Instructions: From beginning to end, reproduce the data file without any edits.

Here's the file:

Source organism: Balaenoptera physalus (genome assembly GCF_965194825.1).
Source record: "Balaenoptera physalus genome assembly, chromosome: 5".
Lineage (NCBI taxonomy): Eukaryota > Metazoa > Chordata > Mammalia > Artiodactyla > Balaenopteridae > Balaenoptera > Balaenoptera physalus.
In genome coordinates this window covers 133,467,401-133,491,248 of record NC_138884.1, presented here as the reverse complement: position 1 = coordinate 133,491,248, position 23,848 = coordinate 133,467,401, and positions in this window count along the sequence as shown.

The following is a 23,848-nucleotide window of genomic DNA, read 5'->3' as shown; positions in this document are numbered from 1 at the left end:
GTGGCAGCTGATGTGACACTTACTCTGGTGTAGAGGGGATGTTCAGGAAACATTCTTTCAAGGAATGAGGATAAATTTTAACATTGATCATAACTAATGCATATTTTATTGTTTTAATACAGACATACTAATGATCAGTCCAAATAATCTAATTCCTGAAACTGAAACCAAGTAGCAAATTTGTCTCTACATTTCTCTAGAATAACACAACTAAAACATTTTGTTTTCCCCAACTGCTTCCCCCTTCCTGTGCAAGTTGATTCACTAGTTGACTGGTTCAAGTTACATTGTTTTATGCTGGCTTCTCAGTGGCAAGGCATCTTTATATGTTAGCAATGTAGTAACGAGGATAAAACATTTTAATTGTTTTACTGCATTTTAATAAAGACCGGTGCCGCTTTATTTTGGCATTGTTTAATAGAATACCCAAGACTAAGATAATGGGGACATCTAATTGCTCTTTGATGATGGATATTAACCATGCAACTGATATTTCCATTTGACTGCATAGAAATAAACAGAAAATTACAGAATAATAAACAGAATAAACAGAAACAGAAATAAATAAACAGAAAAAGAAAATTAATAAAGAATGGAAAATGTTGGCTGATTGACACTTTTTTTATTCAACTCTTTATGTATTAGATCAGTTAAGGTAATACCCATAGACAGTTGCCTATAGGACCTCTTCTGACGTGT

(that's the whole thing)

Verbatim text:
Source organism: Balaenoptera physalus (genome assembly GCF_965194825.1).
Source record: "Balaenoptera physalus genome assembly, chromosome: 5".
Lineage (NCBI taxonomy): Eukaryota > Metazoa > Chordata > Mammalia > Artiodactyla > Balaenopteridae > Balaenoptera > Balaenoptera physalus.
In genome coordinates this window covers 133,467,401-133,491,248 of record NC_138884.1, presented here as the reverse complement: position 1 = coordinate 133,491,248, position 23,848 = coordinate 133,467,401, and positions in this window count along the sequence as shown.

The following is a 23,848-nucleotide window of genomic DNA, read 5'->3' as shown; positions in this document are numbered from 1 at the left end:
GTGGCAGCTGATGTGACACTTACTCTGGTGTAGAGGGGATGTTCAGGAAACATTCTTTCAAGGAATGAGGATAAATTTTAACATTGATCATAACTAATGCATATTTTATTGTTTTAATACAGACATACTAATGATCAGTCCAAATAATCTAATTCCTGAAACTGAAACCAAGTAGCAAATTTGTCTCTACATTTCTCTAGAATAACACAACTAAAACATTTTGTTTTCCCCAACTGCTTCCCCCTTCCTGTGCAAGTTGATTCACTAGTTGACTGGTTCAAGTTACATTGTTTTATGCTGGCTTCTCAGTGGCAAGGCATCTTTATATGTTAGCAATGTAGTAACGAGGATAAAACATTTTAATTGTTTTACTGCATTTTAATAAAGACCGGTGCCGCTTTATTTTGGCATTGTTTAATAGAATACCCAAGACTAAGATAATGGGGACATCTAATTGCTCTTTGATGATGGATATTAACCATGCAACTGATATTTCCATTTGACTGCATAGAAATAAACAGAAAATTACAGAATAATAAACAGAATAAACAGAAACAGAAATAAATAAACAGAAAAAGAAAATTAATAAAGAATGGAAAATGTTGGCTGATTGACACTTTTTTTATTCAACTCTTTATGTATTAGATCAGTTAAGGTAATACCCATAGACAGTTGCCTATAGGACCTCTTCTGACGTGT